The growing season here in northwest Montana is short. That short season in Zone 4B provides many challenges and rewards. Early June zone 4B gardening is a busy time. It is time spent working for what we hope is future rewards. This is my 16th garden in Zone 4B and I’ve learned a few tricks to make the most of it.
Choose and Save Seeds Wisely
When I go through seed catalogs, I choose items that are ready in 90 days or less. Anything that says 100 days no matter how tempting is immediately crossed off any wish list – there’s just not time. Oh, I could perhaps give those things a chance with hoop houses and other season extenders but I have reasons for not doing that too. As I peruse those seed catalogs, I look at those dates closely and choose things I believe will produce in my short season.
I also save seeds from our garden. Some seeds cross notoriously while others are fairly safe. Beans and peas especially are easy seeds to save as they rarely cross and it’s easy to just let a few pods dry on the vine and save them for next year. Saving seed means that we get plants that are accustomed to growing in our climate and will likely produce better over time.
Cool Crops are King
Generally speaking, we don’t get or stay very warm here long for long. Because of that cool crops do very well, things like cabbage, broccoli, peas, and root veggies. These are plants that can usually be planted before the last frost date and provide for early harvests and tend to extend well into the summer as well.
Be Prepared to Cover
Because the season is short and weather unpredictable, I’m always prepared to cover the tender crops. Tomatoes, peppers, and cucumbers are always started in the greenhouse and I tend to plant them outside about a week before our USDA last frost date. Yes, that’s pushing it but I watch the weather and use my best judgment. This pushing it also means, that I’m ready to cover at a moment’s notice.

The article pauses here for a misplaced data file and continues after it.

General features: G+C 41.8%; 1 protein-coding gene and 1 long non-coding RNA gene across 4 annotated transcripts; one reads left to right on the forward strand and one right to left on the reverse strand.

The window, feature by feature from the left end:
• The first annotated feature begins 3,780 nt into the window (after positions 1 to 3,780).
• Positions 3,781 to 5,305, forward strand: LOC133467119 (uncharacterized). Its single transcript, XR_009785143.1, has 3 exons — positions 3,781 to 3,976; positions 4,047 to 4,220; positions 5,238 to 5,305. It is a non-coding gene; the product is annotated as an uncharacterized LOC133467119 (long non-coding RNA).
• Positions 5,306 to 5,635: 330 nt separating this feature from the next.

Our main vegetable garden is close to 7,000 square feet. We hoe the rows and hand pull weeds around the small seedlings but I try not to let it stress me out. I do my best to not compare my garden to someone else’s. Weeds happen and as long as nothing is being choked out, I don’t worry about it looking like some kind of fancy magazine spread. The time that the weeds tend to bother me most is in early June when the seedlings are small and the weeds prolific. Once the plants get bigger, it doesn’t seem to bother me as much.
Make the Most of Every Harvest
In early June, I’m harvesting a lot of greens, perennial herbs, ‘weeds’, and radishes. We do our best to eat and preserve every little thing. We let some things go to flower to feed the pollinators but we do maximize our short season by doing our best to waste not, want not. In early June, we tend to start getting fresh strawberries and that is always a wonderful treat.
Do Something Every Day
It’s a busy time of year to be sure. I can’t do it all, but I can devote some time each day to the garden. Pull some weeds, do some thinning, preserve something, it all counts and at least one thing gets some attention every day even on the busiest days. This one thing minimum helps me feel less overwhelmed by the garden work and is often stress relief when other things are happening in life.
Take a Garden Tour
Find time to talk to and learn from other gardeners in the local area. This continues to be the best source of information for me personally. I read and learn plenty from general sources but learning from folks in my climate help the most. And remember talk and learn do not compare.
If you’d like to see how other garden and gardeners are growing and working check out this amazing virtual tour covering a wide range of growing zones:
- Joybilee Farm (British Columbia, Zone 3)
- Homestead Honey (NE Missouri, Zone 5b)
- Family Food Garden (British Columbia, Zone 5b)
- Learning and Yearning (Pennsylvania, Zone 5b)
- Homestead Lady (SW Missouri, Zone 6)
- Reformation Acres (Ohio, Zone 6)
- Timber Creek Farm (Maryland, Zone 7b)
- Grow Forage Cook Ferment (Oregon, Zone 8a)
- A Farm Girl in the Making (Washington, Zone 8a)
- Preparedness Mama (Texas, Zone 8b)
- Schneiderpeeps (Texas, Zone 9a)
What gardening tips and tricks are you employing in early June?